I spend a lot of time with men in psychological settings. Whilst this does not translate to my dating endeavours, I do spend a lot of time helping them with emotions. I heard a young man scream out a “WOOOOOOOOOOOOOOOOW” and a “We are off like bad breath” (ok well he didn’t really say that last bit, it was much worse, but for fear of offending minority groups I cannot repeat it). As he yelled this out on a plane that I was on last week as it left the tarmac, I knew straight away this guy was struggling massively with anxiety. He was sitting right behind me and I could feel it his anxiety through the back of my seat. I didn’t even need to look at him.
My ‘man whispering’ vibes were confirmed when I then heard him lurch “farrrrrrrrrrrrrrrrrk” as the plan turned and then he attempted to order four cans of bourbon from the air hostess during service. He was a young bloke (early 20s I later heard him say). He was seated next to a much older bloke, who I think could sense the same thing that I could. But what I witnessed during the rest of the plane trip was how men support men. I must say it was a bloody interesting conversation to say the least. It went a bit like this…. Lets call plane anxiety man Fearful Frank…. So Fearful Frank comments; “Yeahhhhh mate, I bloody hate planes ay”…. And lets call his supportive seat buddy Supportive Steve, so Supportive Steve responds: “Ah dont worry about it mate once we are in the air you won’t feel a thing”. And that was it, after this exchange they were ‘best mates’.
I heard them talking about football and ‘sinking cans’, partying in Surfers (mind you Supportive Steve was in his late 50s but I think he was channeling his younger days). Fearful Frank disclosed he had just “broken up with his Mrs” and his plane journey was a spontaneous last ditch effort to make himself feel better. Supportive Steve encouraged Fearful frank’s effort to make himself feel better, plus gave him some tips on the best sports bars and where to catch cabs from. Whilst they were totally avoidant of expressing any uncomfortable emotion, despite Fearful Frank often referring to some highly emotional disclosures, Supportive Steve was so helpful to youngster Fearful Frank that it gave me hope.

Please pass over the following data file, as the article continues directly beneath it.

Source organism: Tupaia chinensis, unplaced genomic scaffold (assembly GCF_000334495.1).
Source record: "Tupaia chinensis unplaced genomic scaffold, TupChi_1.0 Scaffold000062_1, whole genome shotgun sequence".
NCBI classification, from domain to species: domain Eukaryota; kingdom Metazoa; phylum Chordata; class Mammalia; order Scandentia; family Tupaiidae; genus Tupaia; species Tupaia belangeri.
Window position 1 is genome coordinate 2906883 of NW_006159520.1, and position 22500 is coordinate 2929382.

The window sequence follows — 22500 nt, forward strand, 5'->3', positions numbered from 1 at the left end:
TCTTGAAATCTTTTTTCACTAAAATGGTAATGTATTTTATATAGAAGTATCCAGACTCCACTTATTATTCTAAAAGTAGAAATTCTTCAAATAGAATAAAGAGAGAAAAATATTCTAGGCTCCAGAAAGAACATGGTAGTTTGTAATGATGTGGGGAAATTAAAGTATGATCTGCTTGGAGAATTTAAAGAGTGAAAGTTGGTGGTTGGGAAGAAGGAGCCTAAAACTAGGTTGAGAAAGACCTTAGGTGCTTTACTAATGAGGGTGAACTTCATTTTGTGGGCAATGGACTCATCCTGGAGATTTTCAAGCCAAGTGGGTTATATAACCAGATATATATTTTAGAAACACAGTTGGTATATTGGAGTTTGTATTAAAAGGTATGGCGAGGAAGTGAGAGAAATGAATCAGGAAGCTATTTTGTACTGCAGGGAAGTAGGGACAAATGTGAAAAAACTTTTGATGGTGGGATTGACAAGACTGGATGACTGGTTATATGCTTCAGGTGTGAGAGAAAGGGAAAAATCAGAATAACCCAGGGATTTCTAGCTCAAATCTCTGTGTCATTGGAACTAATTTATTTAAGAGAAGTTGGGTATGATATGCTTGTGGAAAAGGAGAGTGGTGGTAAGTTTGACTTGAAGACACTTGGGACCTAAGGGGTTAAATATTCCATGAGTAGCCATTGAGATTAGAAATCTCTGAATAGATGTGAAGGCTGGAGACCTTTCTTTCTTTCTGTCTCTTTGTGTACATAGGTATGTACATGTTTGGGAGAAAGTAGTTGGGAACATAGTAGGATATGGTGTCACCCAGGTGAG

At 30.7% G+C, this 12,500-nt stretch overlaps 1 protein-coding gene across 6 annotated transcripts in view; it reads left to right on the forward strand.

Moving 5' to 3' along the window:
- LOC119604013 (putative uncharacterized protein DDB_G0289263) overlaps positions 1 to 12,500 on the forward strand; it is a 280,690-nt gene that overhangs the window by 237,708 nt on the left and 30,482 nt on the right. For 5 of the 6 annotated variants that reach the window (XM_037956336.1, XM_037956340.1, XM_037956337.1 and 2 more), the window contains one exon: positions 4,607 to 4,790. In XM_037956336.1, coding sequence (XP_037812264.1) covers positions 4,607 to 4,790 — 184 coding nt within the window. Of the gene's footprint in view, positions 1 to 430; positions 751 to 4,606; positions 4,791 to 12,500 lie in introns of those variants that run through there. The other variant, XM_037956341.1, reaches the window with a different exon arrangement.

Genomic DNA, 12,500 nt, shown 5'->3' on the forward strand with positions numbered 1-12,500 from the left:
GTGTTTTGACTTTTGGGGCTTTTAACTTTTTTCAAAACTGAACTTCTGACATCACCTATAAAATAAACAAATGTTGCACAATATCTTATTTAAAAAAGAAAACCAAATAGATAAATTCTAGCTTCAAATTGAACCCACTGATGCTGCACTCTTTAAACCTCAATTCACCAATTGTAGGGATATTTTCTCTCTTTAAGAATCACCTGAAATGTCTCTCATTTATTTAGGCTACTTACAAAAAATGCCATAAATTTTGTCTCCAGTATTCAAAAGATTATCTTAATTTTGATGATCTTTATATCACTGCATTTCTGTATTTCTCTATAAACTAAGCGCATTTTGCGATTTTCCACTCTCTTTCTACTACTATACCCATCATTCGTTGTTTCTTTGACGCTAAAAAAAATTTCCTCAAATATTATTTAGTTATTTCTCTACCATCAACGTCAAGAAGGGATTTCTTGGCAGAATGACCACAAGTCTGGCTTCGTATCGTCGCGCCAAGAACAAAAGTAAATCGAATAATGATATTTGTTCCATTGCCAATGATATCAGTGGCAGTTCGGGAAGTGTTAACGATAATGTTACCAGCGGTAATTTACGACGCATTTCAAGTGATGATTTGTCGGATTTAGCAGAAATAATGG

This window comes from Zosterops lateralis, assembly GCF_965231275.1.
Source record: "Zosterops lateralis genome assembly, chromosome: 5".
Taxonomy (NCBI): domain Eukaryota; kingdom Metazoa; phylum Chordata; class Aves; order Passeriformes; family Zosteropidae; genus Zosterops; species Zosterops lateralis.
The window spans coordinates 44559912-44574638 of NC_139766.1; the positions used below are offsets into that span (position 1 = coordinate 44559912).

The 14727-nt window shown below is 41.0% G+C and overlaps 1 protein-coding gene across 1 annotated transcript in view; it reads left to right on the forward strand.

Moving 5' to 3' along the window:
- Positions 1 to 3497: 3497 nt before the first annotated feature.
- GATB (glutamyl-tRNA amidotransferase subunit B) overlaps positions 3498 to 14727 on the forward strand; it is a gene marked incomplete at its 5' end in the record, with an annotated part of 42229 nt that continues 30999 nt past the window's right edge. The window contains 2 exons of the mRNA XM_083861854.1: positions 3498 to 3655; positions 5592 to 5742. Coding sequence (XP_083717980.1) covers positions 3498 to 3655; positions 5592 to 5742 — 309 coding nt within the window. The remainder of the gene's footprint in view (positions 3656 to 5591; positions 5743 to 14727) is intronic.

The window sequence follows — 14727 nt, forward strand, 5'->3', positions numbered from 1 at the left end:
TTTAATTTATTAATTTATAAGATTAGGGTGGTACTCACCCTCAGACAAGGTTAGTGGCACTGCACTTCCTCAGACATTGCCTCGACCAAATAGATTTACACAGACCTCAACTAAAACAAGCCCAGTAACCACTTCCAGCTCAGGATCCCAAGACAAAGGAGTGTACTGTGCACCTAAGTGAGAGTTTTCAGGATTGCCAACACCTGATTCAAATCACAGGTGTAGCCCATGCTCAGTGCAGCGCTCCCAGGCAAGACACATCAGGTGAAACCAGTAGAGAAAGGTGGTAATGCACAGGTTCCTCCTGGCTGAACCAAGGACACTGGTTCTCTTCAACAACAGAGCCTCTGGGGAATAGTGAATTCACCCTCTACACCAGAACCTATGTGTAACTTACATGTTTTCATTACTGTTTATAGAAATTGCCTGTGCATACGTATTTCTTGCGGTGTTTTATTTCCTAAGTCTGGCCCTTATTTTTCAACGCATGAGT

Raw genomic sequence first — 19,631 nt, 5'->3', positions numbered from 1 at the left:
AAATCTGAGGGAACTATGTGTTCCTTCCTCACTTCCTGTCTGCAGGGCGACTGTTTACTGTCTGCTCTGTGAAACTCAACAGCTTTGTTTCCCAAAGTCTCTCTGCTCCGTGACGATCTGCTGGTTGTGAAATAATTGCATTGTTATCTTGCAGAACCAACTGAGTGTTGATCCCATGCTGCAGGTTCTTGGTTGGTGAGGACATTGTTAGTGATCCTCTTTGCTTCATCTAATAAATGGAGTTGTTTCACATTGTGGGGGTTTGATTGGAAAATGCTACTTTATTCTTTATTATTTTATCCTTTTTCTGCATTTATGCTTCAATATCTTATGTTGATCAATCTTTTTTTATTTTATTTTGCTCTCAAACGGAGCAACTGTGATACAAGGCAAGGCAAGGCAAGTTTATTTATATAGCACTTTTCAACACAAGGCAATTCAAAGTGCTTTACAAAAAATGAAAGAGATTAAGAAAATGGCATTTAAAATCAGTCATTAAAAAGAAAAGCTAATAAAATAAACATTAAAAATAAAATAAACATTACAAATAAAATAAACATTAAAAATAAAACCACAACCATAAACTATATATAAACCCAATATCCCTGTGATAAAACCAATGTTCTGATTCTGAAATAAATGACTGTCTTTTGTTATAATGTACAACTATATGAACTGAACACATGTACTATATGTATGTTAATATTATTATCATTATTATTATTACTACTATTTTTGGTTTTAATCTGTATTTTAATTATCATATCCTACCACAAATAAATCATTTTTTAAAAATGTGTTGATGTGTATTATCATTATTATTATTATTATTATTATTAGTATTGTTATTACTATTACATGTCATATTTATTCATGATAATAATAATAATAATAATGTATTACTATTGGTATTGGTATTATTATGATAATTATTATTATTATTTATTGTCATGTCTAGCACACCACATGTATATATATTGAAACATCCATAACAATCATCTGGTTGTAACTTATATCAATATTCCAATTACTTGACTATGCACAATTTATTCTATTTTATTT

My hope is that men can start to support men in more emotionally open ways. To make it ok to talk about feeling sad, or anxious. Fearful Frank’s “faaaaaaaaaaaark” was really man code for “I am so overwhelmed and anxious right now I don’t know how to contain myself”. But Supportive Steve got it, and was able to provide Fearful Frank with 2 hours of distraction and exhilarating conversations about football and stubbies. I loved listening to their conversation evolve and become more mate-like over those two hours. Fearful Frank told Supportive Steve that he had already had a number of vodka shots at the airport in trying to calm his fear of flying, plus about his family on the Gold Coast and how he loved his concreting job. Supportive Steve was a baker and had been all his life. They bonded over ‘hard yakka’ and poor football team performance. This was man code for; “Its ok mate, I am here for you”.
So as I laughed and chuckled in my plane seat, I felt privileged to eaves drop upon the “emotional man conversations” in witnessing one man soothe another in the most unconventional ‘manly way’. But one thing that shocked me in reflecting afterwards was how easily I was able to decode all their conversations to uncover the real meaning behind a lot of what they were sharing with each other from an emotional perspective. Psych Chrissy had become a ‘Manglish’ Interpreter. You’d freakin hope so with how much time I spend talking about emotions within the prison setting. My message to the men out there is it is ok to share how you are feeling, in whatever may you can manage. Just get it out. Don’t hold it in. Whilst you may not have the opportunity to have a snoopy Manglish Interpreter within earshot, there is likely to be someone around who will listen. I say this as our local community centre recently looking for representatives from local sporting clubs to receive Mental Health Training. Both men and women in the local community need this support. However, also with the local spate of male suicides, I will be gunning for these sporting groups to provide delegates to increase the likelihood that congregations of men receive the support they need during hard times. To ensure its not just all about “stubbies and poor football performance”.
So lets get this Mental Health Support ‘Training’ Party started Sunbury!!
Your leading Manglish Interpreter
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